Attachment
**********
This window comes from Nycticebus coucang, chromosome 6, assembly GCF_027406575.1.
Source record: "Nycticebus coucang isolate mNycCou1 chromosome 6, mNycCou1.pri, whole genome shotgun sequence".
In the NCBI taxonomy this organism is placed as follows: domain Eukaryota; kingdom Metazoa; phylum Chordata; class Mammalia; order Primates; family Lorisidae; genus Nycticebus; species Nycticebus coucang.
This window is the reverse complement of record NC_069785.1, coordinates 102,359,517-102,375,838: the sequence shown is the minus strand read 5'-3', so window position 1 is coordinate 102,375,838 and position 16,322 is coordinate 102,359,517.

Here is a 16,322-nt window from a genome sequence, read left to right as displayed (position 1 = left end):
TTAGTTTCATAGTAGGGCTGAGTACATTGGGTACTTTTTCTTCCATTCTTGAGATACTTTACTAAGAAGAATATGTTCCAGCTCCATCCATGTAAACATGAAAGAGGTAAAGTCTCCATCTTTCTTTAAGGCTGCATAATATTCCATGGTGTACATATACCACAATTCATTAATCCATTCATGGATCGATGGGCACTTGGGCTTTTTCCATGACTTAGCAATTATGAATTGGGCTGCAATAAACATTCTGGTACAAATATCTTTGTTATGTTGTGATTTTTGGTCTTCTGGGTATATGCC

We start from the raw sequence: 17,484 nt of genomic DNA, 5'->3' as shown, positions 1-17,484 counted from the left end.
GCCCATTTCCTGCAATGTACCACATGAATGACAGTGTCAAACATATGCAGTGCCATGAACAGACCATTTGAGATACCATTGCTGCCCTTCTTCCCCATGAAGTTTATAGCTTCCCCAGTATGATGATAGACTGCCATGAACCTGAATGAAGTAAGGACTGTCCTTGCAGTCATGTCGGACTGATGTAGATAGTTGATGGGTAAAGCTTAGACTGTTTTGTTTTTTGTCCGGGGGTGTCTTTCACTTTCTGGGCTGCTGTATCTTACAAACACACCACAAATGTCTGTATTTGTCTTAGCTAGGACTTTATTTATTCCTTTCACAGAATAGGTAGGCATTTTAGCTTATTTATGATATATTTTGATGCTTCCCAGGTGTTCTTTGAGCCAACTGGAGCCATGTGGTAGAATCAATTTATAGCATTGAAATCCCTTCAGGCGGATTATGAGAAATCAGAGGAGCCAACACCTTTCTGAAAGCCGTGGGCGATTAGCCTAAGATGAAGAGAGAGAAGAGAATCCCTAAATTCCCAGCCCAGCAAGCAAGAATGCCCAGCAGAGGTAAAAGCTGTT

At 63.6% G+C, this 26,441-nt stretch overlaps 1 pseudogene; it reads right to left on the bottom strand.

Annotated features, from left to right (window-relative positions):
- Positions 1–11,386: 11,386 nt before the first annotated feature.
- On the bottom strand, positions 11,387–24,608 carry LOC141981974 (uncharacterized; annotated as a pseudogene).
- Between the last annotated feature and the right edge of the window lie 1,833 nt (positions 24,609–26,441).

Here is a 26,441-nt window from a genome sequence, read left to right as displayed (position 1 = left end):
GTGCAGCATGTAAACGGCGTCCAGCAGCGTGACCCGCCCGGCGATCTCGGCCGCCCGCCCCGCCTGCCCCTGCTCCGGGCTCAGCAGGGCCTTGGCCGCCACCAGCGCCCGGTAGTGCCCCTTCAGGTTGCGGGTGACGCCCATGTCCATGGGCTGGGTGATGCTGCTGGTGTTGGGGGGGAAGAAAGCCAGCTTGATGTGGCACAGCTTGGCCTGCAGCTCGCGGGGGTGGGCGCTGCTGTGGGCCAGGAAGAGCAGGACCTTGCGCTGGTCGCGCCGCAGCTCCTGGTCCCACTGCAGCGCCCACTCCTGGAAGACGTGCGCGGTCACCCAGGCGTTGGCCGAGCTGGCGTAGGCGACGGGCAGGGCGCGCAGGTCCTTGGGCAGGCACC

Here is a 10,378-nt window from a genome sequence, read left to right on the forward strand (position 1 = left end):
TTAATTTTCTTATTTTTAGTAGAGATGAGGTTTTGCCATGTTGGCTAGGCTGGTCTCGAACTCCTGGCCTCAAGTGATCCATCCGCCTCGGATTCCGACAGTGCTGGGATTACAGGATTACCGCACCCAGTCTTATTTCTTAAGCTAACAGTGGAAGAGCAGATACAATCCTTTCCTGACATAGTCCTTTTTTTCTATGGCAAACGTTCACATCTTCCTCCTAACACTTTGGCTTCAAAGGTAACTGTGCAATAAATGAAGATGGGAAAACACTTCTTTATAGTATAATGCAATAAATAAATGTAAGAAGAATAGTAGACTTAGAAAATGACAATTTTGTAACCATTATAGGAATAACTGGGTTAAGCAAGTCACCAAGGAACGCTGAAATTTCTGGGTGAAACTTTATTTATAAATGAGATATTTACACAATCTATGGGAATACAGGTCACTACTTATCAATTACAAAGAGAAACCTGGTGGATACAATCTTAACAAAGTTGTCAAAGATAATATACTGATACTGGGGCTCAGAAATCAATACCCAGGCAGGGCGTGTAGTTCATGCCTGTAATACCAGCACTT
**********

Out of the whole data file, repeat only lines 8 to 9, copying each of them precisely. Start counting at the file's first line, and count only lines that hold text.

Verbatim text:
GCCCATTTCCTGCAATGTACCACATGAATGACAGTGTCAAACATATGCAGTGCCATGAACAGACCATTTGAGATACCATTGCTGCCCTTCTTCCCCATGAAGTTTATAGCTTCCCCAGTATGATGATAGACTGCCATGAACCTGAATGAAGTAAGGACTGTCCTTGCAGTCATGTCGGACTGATGTAGATAGTTGATGGGTAAAGCTTAGACTGTTTTGTTTTTTGTCCGGGGGTGTCTTTCACTTTCTGGGCTGCTGTATCTTACAAACACACCACAAATGTCTGTATTTGTCTTAGCTAGGACTTTATTTATTCCTTTCACAGAATAGGTAGGCATTTTAGCTTATTTATGATATATTTTGATGCTTCCCAGGTGTTCTTTGAGCCAACTGGAGCCATGTGGTAGAATCAATTTATAGCATTGAAATCCCTTCAGGCGGATTATGAGAAATCAGAGGAGCCAACACCTTTCTGAAAGCCGTGGGCGATTAGCCTAAGATGAAGAGAGAGAAGAGAATCCCTAAATTCCCAGCCCAGCAAGCAAGAATGCCCAGCAGAGGTAAAAGCTGTT

At 63.6% G+C, this 26,441-nt stretch overlaps 1 pseudogene; it reads right to left on the bottom strand.